Utah Ranks Number One in U.S. Tax Exemptions
In what state will you find the largest families? Utah? That’s right, 19 Utah counties make the list of the top 50 nationwide in the average number of exemptions claimed per federal tax return, according to a new Syracuse University report.
The Salt Lake Tribune reported that the Syracuse study, which is based on 2002 returns, showed Utah having more counties in the top 50 than any other state. Texas came in a distant second with 11 counties.
Not all of the exemptions that reduce the amount of tax owed are claimed by people with children, but most of them do represent larger-than-average families, which is backed up by the 2000 Census. The data showed that Utah has the largest families of any state with 3.57 people per family, compared to the national average of 3.14 people, the Tribune reported.
"Large numbers of exemptions pretty much means large families," Salt Lake City certified public accountant Gail Anger told the Tribune.
For the 2003 filing year, each exemption reduced taxable income by $3,100, the Tribune reported, meaning that for a taxpayer in the 10 percent tax bracket, that could trim the amount of federal income tax due by $310 per child. For a taxpayer in the 35 percent tax bracket, it could mean savings of $1,085 per child.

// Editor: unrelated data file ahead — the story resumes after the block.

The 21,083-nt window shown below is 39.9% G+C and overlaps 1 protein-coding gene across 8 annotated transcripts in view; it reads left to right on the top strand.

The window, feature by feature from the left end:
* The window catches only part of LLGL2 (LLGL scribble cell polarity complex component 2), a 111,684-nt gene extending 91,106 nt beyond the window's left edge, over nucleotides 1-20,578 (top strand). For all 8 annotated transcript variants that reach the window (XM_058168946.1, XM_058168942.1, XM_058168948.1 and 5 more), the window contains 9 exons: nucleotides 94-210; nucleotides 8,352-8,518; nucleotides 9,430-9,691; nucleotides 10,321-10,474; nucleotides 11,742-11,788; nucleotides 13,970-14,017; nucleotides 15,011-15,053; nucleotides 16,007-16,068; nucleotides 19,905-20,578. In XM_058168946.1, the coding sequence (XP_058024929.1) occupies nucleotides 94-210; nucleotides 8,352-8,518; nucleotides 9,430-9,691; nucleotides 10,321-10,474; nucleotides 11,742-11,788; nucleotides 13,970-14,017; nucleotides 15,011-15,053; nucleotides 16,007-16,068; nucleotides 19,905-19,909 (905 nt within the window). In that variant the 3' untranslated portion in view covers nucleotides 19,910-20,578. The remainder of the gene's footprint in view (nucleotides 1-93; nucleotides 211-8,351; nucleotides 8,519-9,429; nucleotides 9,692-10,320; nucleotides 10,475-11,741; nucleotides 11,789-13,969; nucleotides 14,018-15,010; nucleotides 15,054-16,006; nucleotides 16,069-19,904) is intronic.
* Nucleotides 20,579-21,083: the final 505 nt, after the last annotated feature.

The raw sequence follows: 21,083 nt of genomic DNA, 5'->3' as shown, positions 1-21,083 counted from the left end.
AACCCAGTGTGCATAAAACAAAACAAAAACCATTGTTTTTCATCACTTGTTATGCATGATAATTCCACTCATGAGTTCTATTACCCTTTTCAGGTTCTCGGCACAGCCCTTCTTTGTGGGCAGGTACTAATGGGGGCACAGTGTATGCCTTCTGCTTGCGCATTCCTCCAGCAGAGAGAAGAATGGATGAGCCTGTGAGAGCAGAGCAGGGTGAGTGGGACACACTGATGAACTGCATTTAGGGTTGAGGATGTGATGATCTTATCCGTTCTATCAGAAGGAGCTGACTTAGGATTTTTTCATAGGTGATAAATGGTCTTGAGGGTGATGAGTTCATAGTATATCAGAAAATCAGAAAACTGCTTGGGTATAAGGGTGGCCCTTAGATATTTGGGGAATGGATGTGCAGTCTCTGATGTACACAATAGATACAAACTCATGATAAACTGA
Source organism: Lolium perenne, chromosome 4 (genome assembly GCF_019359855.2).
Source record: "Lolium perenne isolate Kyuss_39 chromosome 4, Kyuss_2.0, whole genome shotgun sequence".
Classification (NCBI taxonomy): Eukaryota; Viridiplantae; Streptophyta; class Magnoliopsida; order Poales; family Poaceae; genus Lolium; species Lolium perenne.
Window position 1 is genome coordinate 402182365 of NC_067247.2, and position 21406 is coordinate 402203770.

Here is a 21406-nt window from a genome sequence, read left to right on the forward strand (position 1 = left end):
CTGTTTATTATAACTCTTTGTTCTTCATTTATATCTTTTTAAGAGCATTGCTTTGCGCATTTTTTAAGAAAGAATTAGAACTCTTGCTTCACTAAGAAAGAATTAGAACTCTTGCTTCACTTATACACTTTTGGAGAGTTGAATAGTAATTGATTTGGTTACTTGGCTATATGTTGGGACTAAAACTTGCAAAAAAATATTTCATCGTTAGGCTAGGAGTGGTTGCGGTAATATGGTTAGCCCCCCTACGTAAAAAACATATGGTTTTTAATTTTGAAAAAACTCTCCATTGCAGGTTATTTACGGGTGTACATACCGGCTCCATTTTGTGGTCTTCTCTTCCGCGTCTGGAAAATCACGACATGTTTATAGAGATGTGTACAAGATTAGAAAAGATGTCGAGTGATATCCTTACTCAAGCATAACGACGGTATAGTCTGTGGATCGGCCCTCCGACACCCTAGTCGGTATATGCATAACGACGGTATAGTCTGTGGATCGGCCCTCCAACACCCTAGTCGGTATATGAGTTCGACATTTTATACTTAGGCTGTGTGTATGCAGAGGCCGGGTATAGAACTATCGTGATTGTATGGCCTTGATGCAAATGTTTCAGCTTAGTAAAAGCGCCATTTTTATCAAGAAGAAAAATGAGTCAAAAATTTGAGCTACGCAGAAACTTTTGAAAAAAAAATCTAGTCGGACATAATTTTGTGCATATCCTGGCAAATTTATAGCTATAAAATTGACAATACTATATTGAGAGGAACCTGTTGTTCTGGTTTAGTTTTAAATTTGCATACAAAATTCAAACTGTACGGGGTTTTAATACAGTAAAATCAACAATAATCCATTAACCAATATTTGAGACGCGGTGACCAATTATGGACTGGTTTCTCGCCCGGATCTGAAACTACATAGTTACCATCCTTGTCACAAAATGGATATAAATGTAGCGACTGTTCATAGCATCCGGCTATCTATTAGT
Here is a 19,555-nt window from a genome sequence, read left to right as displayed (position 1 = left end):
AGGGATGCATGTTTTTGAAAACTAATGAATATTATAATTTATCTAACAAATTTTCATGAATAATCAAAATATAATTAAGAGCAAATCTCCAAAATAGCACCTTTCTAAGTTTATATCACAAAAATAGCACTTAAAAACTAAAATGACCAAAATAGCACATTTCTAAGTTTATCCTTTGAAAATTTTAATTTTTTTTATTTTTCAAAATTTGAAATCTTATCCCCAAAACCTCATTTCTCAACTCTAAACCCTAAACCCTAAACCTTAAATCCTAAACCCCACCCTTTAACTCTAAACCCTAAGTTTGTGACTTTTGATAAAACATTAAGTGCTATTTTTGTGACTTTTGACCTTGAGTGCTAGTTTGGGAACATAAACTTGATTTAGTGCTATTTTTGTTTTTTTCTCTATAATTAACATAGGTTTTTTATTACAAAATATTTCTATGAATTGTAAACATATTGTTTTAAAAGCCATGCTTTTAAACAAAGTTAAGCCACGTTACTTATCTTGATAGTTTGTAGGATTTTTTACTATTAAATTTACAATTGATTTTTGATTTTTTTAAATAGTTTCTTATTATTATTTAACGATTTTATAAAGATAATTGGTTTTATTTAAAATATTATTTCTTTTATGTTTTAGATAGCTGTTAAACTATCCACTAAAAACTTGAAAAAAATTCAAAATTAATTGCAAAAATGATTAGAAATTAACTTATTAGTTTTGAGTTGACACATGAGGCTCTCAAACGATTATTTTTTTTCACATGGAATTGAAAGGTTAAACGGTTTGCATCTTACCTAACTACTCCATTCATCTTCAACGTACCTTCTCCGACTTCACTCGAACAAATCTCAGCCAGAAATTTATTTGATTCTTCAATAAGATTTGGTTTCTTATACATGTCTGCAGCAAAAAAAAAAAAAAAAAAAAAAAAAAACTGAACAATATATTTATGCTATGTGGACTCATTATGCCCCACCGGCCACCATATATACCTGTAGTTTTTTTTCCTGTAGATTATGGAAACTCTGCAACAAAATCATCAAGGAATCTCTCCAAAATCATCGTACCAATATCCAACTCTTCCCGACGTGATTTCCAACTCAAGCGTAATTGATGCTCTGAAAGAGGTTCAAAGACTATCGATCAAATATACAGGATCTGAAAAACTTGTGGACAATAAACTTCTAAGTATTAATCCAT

Even though the overall cost of having children far outweighs the benefits at tax time, people still take the exemptions.
CPA Anger, whose four children now are adults, told the Tribune that the income-tax breaks were never intended, of course, to fully fund the cost of raising a child. "But are they nice to have, and they do help," he said.
Voice of the Editor
Which isn’t completely true. I mean, occasionally I drop by when I manage to sneak out of the nonstop frat party over at Going Concern, but I’m mostly a wallflower over there. I’m happy to say that I’ve been given express permission (or explicit orders, if you like) to wander over here to AccountingWEB more often.
Why is that, you might ask? My job is to replace the irreplaceable Gail Perry as Editor-in-Chief. What does that mean? I don’t really know! I think it’ll be fun getting a feel for things, throwing in my own thoughts here and there, and listening to the discussions you’re having about the accounting profession.